I have mine, and they’ve made me who I am. Given me the taste for the food and drinks that I have and allowed me the chance and ability to sometimes share it with others. And, no, I don’t really want to pay $24 for a fancy version of Tuna Casserole. Thanks, but no.

Tipping Hints

“A bartender gave me some free stuff. Was I a douche for not tipping?”

Well, first off, you’re not a douche. Being a “Douche” is a binary thing, you either are, or you aren’t. The fact that you are feeling guilty and even wondering about not tipping, indicates to me that you are probably not a douche. If you were a douche, you would feel perfectly comfortable and deserving of every free thing that came your way.

However, you should have tipped. One thing someone said to me once, which has always stuck in my mind, “If you can’t afford to tip, you can’t afford to drink.” I know you had some excuse about only having a credit card and not getting a bill. The thing to do, in that case, is to ask the bartender, “Could you charge me for something, so I can leave a tip?” Most likely the person will waive you away and tell you to, “get me next time,” but at least they know you weren’t stiffing them. In any case, even if you did forget, you’re not a douche, and there was drinking involved, so likely they’ll figure it will all come out in the wash eventually.

Some handy reading…

10 Rules of Drinking Like a Man #6 Use Cash, the Etiquette of Dollars

Ask Your Bartener: Buybacks

At all the places I’ve worked, a certain amount of free drinks or discounts are allowed (and accounted for) per shift, at the bartender’s, or manager’s, discretion. Further confounding the individual joys and benefits of “buybacks”, everywhere I’ve worked is a pooled house. That is, everyone working receives a certain amount of shares of the night’s tips, including waiters, bus boys, and naturally, bar backs.

As a customer, the rule you should go by, is: You must tip on the full value of services or products received, end of story.

How much?

The phenomenon of celebrity and star bartenders aside, in California, bartending is a minimum wage service job, Period. Very few benefits, no paid vacation days, and no sick days. You were wondering why so many of your favorite bartenders quit the job for “Brand Rep”, management, or consulting gigs as soon as they accumulated enough credibility? The only way for bartenders (and waiters) to make any sort of decent money is through tips.

In my opinion, you should apply the exact same criteria to tipping bartenders, as you do towards waiters. 15-30% of the total goods and services received, based on your feeling about the quality of service and the drinks received. Anything less, unless you are really trying to make a statement, is kind of cheap. Anything more, and we kind of feel like you’re trying to buy our attentions. Though, sometimes, when a huge credit card bill is looming, I don’t mind feeling bought…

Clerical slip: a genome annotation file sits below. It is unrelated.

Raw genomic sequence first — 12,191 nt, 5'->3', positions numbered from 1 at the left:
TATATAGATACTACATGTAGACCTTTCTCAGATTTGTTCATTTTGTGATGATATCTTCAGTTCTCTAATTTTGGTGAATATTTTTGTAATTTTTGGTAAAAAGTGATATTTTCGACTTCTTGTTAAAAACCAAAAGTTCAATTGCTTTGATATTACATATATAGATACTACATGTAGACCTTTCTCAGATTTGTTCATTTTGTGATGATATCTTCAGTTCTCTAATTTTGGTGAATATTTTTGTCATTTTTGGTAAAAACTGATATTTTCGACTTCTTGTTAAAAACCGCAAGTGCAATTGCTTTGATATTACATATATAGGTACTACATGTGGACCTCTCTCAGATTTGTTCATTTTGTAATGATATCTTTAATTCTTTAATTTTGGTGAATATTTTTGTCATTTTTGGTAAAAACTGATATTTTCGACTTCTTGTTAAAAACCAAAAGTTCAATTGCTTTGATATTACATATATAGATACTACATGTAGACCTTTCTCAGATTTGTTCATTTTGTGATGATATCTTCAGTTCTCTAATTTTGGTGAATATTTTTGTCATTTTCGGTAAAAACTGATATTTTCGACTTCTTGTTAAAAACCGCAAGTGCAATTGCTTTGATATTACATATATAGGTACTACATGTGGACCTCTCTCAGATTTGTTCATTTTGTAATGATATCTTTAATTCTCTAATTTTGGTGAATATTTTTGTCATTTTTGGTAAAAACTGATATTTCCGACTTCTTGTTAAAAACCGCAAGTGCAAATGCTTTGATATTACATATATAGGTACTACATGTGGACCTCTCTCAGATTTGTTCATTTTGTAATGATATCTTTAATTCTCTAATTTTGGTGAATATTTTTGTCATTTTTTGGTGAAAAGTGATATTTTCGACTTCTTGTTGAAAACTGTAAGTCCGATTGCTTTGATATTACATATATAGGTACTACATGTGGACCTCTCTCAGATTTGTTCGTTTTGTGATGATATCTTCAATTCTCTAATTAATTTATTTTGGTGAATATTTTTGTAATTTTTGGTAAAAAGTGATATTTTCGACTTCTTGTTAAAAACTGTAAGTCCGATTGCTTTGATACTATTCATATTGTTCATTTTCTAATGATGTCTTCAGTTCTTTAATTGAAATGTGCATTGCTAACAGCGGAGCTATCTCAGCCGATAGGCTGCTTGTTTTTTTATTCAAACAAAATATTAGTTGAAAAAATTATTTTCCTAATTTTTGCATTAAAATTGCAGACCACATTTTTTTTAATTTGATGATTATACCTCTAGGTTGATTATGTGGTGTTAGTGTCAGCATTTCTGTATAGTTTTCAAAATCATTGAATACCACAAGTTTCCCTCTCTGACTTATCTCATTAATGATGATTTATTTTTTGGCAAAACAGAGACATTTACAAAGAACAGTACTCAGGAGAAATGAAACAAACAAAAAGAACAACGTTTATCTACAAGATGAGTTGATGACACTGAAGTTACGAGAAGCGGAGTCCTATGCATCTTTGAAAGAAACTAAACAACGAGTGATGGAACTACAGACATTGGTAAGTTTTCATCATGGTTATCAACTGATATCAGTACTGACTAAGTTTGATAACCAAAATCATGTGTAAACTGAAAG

And as regards credit or debit cards, yes, small businesses pay fairly hefty fees on each credit or debit transaction, so if you truly want to support the bar or small business, and give them 100% of the dollars you spend, pay in cash. Do you really want to give Wells Fargo, Bank of America, or Chase any more of your money than you already are? Are you concerned about your favorite bar going out of business or your favorite bank? I think the Fed has your bank’s back, it’s up to you to support the restaurant or bar. However, if the only way you’re going to go out, is if you use a card, then, please, by all means, pay and tip with the card.

I hope this helps!

Suffering Mixologist

You know what, the Suffering Bastard just isn’t really a very good drink. Bourbon, Gin, Lime, Angostura, and Ginger Beer?

Sounds about as bad as the hangover it was supposed to be curing.

But, as mixologists, I think we can do something about this, but we’ll need to plan ahead a bit.

I think we’re looking at about a year process, from start to finish.

First begin by aging your own Whiskey. Purchase a case of unaged whisky (White Dog) and a charred barrel. Both of these items are now for sale, conveniently, at many of your better liquor stores.

About 6 months in to your whisky aging process, you’ll want to start your gin. You can either go the infusion route, like Jeffrey Morgenthaler, or you can purchase a still and distill it yourself. Instructions for distillation are beyond the scope of this article, but there are many online forums which should be of help. You’ll be able to find all sorts of interesting spices and herbs at witchery stores and upscale groceries.

In either case, infusion or distillation, I suggest you discard the common knowledge about what a gin should be and feel free to improvise with whatever catches your fancy. Elderflower, go! Rangpur Lime, go! Lemon Verbena, why not?

Once your gin is ready, you’re going to want to pull your whiskey from the barrel, blend it with the gin, and return it to the barrel. The additional months, or years, you allow these spirits to marry will produce a truly superior end product.